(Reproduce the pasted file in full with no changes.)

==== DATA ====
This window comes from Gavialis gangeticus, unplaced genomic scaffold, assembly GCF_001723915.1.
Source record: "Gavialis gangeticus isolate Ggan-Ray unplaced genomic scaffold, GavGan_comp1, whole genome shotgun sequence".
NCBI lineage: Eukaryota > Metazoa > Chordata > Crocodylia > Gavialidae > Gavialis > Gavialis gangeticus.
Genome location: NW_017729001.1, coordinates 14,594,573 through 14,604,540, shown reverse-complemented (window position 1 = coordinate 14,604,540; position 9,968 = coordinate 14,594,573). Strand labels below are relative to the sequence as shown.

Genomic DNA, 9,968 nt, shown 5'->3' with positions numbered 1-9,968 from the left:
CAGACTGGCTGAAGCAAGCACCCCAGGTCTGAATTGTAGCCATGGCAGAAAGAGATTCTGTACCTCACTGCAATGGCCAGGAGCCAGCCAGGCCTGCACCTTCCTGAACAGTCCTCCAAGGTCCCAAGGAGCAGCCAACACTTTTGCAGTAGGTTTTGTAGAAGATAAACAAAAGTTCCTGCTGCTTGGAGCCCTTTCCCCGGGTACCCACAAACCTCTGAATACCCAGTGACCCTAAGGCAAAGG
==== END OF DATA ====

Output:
This window comes from Gavialis gangeticus, unplaced genomic scaffold, assembly GCF_001723915.1.
Source record: "Gavialis gangeticus isolate Ggan-Ray unplaced genomic scaffold, GavGan_comp1, whole genome shotgun sequence".
NCBI lineage: Eukaryota > Metazoa > Chordata > Crocodylia > Gavialidae > Gavialis > Gavialis gangeticus.
Genome location: NW_017729001.1, coordinates 14,594,573 through 14,604,540, shown reverse-complemented (window position 1 = coordinate 14,604,540; position 9,968 = coordinate 14,594,573). Strand labels below are relative to the sequence as shown.

Genomic DNA, 9,968 nt, shown 5'->3' with positions numbered 1-9,968 from the left:
CAGACTGGCTGAAGCAAGCACCCCAGGTCTGAATTGTAGCCATGGCAGAAAGAGATTCTGTACCTCACTGCAATGGCCAGGAGCCAGCCAGGCCTGCACCTTCCTGAACAGTCCTCCAAGGTCCCAAGGAGCAGCCAACACTTTTGCAGTAGGTTTTGTAGAAGATAAACAAAAGTTCCTGCTGCTTGGAGCCCTTTCCCCGGGTACCCACAAACCTCTGAATACCCAGTGACCCTAAGGCAAAGG